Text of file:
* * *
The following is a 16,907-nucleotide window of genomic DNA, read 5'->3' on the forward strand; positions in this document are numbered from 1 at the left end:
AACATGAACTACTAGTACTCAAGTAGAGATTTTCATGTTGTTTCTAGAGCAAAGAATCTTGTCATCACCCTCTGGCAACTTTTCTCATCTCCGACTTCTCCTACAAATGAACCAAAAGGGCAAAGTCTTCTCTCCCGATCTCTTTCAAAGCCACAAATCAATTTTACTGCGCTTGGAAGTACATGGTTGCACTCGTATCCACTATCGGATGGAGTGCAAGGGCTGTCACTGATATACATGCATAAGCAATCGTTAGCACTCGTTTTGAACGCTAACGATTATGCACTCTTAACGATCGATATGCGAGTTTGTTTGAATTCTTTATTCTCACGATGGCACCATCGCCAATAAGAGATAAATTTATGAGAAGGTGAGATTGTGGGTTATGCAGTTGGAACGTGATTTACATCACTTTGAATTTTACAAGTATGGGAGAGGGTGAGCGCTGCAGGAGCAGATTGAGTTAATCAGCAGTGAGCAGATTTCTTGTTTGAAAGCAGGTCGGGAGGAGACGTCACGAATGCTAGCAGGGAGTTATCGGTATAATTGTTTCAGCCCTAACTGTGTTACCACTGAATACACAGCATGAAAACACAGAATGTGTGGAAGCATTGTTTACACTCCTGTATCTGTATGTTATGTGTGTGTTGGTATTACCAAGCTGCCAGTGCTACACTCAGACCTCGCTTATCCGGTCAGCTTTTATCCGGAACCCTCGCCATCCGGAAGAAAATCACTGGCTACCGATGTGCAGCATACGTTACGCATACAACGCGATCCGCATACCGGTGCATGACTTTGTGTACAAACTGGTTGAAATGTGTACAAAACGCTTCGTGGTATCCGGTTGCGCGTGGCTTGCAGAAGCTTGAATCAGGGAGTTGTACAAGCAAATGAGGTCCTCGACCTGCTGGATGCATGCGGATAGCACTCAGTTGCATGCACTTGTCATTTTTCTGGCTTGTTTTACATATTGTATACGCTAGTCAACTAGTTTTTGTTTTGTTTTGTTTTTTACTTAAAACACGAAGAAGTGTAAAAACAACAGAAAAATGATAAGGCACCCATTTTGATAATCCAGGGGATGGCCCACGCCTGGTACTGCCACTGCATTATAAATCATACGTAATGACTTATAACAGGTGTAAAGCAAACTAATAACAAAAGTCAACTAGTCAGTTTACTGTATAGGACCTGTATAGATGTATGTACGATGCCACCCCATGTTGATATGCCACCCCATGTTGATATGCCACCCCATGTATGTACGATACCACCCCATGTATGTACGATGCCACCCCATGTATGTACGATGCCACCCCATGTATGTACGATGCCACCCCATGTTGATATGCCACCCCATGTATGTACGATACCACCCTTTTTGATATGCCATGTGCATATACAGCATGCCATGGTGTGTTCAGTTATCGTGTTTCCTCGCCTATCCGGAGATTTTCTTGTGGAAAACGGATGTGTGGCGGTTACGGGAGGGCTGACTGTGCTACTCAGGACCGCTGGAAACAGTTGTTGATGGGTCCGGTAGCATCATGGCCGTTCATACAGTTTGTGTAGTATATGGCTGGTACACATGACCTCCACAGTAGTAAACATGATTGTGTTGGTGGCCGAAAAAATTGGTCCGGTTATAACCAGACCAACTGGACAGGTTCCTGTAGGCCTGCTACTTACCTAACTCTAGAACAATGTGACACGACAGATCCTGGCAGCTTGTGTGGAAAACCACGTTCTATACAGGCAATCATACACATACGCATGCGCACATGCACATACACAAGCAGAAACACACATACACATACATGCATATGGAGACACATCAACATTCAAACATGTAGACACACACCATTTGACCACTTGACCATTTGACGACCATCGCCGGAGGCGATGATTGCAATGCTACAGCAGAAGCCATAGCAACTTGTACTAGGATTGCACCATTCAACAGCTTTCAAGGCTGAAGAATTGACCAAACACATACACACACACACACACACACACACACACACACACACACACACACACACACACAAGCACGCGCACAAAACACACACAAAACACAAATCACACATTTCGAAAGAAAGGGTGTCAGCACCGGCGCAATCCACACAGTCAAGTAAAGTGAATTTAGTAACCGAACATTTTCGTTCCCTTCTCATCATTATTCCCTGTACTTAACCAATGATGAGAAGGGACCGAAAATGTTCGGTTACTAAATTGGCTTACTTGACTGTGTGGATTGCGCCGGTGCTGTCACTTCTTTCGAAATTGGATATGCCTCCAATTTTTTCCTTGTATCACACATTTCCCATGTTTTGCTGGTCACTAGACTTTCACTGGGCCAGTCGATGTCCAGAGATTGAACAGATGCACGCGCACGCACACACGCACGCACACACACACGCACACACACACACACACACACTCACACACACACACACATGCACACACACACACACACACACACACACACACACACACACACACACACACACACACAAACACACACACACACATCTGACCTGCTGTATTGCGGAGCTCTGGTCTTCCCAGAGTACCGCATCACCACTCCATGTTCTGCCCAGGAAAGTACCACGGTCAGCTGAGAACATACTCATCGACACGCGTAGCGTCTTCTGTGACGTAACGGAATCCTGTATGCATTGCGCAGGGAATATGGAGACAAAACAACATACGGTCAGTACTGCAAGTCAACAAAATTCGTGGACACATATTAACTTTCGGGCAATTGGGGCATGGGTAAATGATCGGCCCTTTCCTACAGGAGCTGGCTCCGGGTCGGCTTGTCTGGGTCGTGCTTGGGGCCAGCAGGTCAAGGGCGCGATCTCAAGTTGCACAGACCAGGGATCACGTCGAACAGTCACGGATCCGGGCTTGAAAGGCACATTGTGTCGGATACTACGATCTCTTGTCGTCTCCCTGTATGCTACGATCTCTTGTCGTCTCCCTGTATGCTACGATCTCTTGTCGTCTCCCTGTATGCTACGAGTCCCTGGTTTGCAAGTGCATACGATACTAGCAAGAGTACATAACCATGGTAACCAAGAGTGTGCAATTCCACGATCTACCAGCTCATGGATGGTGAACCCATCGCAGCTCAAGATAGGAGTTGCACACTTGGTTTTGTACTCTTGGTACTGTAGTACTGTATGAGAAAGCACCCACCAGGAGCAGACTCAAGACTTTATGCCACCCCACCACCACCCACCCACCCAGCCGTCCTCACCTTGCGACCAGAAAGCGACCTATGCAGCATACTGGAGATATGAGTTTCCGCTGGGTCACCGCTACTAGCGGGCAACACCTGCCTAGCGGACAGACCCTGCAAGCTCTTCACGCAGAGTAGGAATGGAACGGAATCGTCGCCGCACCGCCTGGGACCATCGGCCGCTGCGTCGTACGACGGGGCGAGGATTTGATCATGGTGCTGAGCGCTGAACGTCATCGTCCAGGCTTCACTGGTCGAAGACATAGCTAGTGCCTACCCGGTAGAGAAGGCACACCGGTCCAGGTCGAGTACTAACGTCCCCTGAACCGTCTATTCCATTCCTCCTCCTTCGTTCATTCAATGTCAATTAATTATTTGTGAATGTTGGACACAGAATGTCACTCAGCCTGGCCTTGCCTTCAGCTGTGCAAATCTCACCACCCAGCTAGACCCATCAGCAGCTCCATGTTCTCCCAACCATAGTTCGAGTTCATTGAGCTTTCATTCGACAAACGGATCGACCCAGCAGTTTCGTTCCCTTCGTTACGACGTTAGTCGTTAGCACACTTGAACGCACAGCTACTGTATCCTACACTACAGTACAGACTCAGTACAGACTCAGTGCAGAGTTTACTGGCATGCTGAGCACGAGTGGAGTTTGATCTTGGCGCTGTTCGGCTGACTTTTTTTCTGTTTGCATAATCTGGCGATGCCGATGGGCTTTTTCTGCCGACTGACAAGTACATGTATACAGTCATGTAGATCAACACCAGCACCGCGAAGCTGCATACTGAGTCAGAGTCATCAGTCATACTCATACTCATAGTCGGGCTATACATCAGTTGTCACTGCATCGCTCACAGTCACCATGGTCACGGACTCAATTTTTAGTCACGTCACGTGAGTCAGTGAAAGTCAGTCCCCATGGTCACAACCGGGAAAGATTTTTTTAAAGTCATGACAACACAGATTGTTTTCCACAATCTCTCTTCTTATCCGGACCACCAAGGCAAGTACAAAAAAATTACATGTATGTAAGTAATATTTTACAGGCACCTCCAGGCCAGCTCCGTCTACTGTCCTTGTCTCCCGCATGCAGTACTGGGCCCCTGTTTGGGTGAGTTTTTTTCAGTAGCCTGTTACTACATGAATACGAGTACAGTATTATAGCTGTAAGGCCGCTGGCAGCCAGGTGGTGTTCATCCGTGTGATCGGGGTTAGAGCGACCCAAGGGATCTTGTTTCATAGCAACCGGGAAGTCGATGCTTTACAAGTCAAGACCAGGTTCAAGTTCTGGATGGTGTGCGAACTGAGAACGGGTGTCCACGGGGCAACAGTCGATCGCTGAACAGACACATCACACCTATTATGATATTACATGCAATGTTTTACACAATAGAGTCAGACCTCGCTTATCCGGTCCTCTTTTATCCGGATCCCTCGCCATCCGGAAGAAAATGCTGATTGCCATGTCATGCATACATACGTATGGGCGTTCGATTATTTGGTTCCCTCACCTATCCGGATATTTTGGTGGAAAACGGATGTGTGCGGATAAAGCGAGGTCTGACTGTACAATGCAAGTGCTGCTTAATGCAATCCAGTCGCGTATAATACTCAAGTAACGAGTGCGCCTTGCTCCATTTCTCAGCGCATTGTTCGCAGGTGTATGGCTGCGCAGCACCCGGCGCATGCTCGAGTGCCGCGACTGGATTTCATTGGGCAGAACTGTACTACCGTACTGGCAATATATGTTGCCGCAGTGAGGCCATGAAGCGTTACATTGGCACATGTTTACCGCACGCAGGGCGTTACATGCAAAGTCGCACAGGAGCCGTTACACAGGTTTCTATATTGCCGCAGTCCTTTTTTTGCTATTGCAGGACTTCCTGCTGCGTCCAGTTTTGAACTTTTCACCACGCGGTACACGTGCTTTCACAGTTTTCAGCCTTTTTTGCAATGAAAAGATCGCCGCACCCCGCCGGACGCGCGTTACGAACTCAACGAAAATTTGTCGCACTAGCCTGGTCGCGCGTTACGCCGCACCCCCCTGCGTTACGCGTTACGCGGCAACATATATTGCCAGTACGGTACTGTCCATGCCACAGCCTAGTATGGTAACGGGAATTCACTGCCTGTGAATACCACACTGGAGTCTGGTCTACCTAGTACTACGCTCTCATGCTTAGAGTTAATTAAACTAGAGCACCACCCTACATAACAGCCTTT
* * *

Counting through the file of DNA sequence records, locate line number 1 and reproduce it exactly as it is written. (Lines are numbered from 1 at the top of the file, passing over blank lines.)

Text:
The following is a 16,907-nucleotide window of genomic DNA, read 5'->3' on the forward strand; positions in this document are numbered from 1 at the left end: